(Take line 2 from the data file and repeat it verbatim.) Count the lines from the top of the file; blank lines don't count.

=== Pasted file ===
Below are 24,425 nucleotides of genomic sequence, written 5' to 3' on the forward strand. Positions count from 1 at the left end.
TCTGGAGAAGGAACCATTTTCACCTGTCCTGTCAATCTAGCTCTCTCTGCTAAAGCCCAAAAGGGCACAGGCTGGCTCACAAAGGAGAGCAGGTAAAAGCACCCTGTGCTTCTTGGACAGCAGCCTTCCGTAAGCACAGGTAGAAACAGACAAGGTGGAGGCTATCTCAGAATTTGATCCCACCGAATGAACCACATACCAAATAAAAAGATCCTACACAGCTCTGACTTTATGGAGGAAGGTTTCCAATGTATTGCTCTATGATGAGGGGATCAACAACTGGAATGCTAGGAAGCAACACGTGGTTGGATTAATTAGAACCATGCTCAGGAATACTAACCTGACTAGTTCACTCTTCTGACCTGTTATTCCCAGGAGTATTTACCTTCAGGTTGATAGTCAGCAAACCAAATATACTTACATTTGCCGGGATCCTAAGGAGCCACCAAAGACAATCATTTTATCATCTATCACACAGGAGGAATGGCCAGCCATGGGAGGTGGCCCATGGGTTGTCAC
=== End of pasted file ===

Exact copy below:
TCTGGAGAAGGAACCATTTTCACCTGTCCTGTCAATCTAGCTCTCTCTGCTAAAGCCCAAAAGGGCACAGGCTGGCTCACAAAGGAGAGCAGGTAAAAGCACCCTGTGCTTCTTGGACAGCAGCCTTCCGTAAGCACAGGTAGAAACAGACAAGGTGGAGGCTATCTCAGAATTTGATCCCACCGAATGAACCACATACCAAATAAAAAGATCCTACACAGCTCTGACTTTATGGAGGAAGGTTTCCAATGTATTGCTCTATGATGAGGGGATCAACAACTGGAATGCTAGGAAGCAACACGTGGTTGGATTAATTAGAACCATGCTCAGGAATACTAACCTGACTAGTTCACTCTTCTGACCTGTTATTCCCAGGAGTATTTACCTTCAGGTTGATAGTCAGCAAACCAAATATACTTACATTTGCCGGGATCCTAAGGAGCCACCAAAGACAATCATTTTATCATCTATCACACAGGAGGAATGGCCAGCCATGGGAGGTGGCCCATGGGTTGTCAC